Tech Entrepreneur and Financial Advisor Earns Schwarzman Scholarship to Study in China
Alumni | Dec 16, 2022 | Gabelli School of Business
by Adam Kaufman
Ling (Cheryl) Yang, a 2019 graduate of Fordham’s Gabelli School of Business, recently earned a prestigious Schwarzman Scholarship to pursue a master’s degree in global affairs at Tsinghua University in Beijing. The one-year program, which Yang will begin in August 2023, was established in 2013 by Blackstone Group CEO Stephen A. Schwarzman and modeled on the Rhodes Scholarship program.
Yang came to Fordham from China and was part of the first cohort of students to earn a B.S. in global business at the University’s Lincoln Center campus. She did so with a concentration in global finance and business economics and a second major, in interdisciplinary math and economics.
She also co-founded the Consulting Club at Fordham, which she said she was inspired to do by the gender gap she had noticed in the finance world—one in which women’s global representation on executive committees is only 20%, according to Forbes. The club gave Gabelli students, many of them women, a chance to learn from each other and industry experts about “the problem-solving skills needed to effectively pair creativity and opportunity in the consulting world,” Yang said.
As a student, she worked as an investment banking analyst at Morgan Stanley and CIBC Capital Markets, and she is currently a partner and head of advisory services at Coefficient Partners, a financial advising firm. Yang also founded a blockchain project called IconFashion, which functions as what she calls a “dress-up game” for users’ NFT avatars—non-fungible tokens that serve as unique digital identifiers. Like the Fordham Consulting Club, which Yang called “the root of [her]entrepreneurship,” IconFashion came out of what she saw as a lack of female representation, this time in the cryptocurrency and NFT spaces.
A Unique—and Selective—Program
While working and pursuing her own business, Yang knew she wanted to continue her education with graduate studies, and after talking to several friends who were Schwarzman Scholars, she decided to apply.
“It’s something very unique,” Yang said about the Schwarzman program, which had over 3,000 applicants this year. “It’s a very small class—about 150 people this year—and from all different backgrounds.”
Lorna Ronald, Ph.D., director of Fordham’s Office of Prestigious Fellowships, described the Schwarzman award as “the scholarship for studying in China.”
“They’re really intentional about building a leadership community and having the cohort learn from each other,” she said.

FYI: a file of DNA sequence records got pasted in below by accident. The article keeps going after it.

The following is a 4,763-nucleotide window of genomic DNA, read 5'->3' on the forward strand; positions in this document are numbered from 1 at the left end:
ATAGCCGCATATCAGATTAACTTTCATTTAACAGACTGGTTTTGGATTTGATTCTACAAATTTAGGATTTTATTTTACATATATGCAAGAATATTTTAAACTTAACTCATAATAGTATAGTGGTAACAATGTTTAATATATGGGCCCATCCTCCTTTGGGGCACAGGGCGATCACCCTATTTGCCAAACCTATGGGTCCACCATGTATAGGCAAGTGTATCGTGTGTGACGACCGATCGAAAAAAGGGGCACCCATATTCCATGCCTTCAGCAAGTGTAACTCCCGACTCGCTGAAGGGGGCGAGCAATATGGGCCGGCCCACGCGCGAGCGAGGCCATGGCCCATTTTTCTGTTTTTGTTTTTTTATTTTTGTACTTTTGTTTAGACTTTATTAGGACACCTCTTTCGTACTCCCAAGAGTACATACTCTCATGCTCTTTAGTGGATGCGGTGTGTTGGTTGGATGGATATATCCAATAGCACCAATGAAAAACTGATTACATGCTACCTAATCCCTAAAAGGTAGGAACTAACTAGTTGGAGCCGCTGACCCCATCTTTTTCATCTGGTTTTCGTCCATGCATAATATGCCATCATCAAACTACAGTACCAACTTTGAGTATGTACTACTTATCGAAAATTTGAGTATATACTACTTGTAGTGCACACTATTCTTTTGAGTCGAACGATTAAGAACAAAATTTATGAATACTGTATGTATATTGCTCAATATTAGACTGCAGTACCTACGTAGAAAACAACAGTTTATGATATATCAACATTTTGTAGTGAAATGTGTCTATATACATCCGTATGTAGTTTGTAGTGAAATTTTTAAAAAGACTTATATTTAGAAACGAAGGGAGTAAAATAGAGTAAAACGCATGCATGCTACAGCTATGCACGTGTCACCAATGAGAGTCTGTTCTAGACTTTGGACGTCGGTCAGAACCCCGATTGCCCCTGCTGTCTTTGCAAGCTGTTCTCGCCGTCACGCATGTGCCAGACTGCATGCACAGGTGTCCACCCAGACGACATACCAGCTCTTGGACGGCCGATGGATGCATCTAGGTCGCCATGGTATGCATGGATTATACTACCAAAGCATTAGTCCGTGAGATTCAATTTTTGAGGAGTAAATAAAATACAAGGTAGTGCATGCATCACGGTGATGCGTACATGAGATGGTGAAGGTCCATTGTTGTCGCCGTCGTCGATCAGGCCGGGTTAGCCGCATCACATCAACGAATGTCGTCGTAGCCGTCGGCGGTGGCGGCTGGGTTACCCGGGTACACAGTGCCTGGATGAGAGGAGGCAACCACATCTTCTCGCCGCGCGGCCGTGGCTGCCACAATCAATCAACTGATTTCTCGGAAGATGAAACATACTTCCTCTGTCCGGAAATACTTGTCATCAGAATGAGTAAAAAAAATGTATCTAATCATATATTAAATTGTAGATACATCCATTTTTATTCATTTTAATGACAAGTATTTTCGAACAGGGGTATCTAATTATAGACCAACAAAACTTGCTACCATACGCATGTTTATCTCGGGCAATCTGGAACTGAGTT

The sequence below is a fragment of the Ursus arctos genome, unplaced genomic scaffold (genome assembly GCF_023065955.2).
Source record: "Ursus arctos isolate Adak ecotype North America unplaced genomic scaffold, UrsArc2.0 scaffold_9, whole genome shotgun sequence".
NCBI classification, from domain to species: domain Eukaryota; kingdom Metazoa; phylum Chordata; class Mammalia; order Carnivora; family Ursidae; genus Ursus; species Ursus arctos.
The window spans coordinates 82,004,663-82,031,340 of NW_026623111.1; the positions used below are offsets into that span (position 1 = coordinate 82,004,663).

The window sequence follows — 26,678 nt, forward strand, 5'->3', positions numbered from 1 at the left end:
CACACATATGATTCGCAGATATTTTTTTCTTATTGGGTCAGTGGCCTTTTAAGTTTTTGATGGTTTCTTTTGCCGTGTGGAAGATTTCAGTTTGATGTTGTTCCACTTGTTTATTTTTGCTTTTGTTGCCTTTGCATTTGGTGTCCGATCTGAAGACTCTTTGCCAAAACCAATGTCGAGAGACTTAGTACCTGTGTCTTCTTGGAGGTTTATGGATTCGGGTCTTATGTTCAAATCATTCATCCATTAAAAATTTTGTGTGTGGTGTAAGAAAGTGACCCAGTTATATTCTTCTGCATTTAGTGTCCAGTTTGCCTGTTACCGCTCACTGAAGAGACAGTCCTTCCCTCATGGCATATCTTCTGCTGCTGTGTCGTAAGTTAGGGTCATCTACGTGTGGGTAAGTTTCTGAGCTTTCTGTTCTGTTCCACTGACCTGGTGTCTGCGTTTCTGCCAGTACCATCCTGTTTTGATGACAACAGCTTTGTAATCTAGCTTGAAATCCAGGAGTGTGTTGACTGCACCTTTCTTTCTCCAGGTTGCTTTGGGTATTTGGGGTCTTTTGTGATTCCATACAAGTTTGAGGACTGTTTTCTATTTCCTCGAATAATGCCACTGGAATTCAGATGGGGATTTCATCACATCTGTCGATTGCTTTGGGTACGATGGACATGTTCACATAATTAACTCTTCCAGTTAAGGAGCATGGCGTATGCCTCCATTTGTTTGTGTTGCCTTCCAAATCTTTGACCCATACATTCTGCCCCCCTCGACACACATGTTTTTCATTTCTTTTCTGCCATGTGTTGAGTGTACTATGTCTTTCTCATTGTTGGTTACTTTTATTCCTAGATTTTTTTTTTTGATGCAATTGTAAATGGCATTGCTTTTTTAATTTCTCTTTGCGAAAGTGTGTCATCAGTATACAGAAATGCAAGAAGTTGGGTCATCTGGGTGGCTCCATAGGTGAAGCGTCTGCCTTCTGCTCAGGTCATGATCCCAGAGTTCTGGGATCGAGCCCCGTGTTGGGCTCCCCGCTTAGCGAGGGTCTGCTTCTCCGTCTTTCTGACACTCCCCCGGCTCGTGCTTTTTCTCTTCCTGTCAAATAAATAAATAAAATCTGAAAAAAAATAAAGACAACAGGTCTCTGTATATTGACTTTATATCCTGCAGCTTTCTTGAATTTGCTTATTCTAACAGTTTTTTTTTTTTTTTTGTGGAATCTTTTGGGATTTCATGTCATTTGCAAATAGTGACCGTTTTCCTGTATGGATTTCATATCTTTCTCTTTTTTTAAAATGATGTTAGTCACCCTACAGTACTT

One of the goals of the Schwarzman Scholars program is to “build a global network of young leaders that are prepared to confront the pressing challenges facing the world,” according to the press release announcing the Class of 2023–2024. “Scholars are selected based on their leadership qualities and the potential to understand and bridge cultural and political differences.”
Preparation, Research, and Self-Reflection in the Application Process
For Yang—the second Fordham student to be accepted to the program, after Ran Niu, GABELLI ’16—the program will give her the opportunity to deepen her knowledge of global affairs, network with students from diverse backgrounds, and figure out how to continue growing her business. Even just going through the application process, she said, “gave me a chance to take the time and connect the dots between school, work, my business, and what I want for my future.”
Yang’s feelings about the application process echo what Ronald told Fordham News in November, when she said that applying for prestigious awards gives students and alumni “a beautiful opportunity to think about [themselves]and [their]place in the world.” She said she encourages students to apply early in their undergraduate years, as a way to help clarify and pursue their academic and career goals.
After getting to know Yang, Ronald was unsurprised her application to Schwarzman was successful.
“Cheryl is really incredible,” Ronald said. “She is very, very thoughtful and deliberate about her path. I think it’s that leadership—she sees a situation that’s out of whack, and she says, ‘What can I do about it?’”
Yang encouraged Fordham students and alumni thinking about pursuing prestigious fellowships to become as knowledgeable as possible about the opportunities that are best for them.
“Do your own research, and talk to people who have been through the application process,” she said. “Each scholarship process is different. Find the one that really fits your own needs, and then prepare and research.”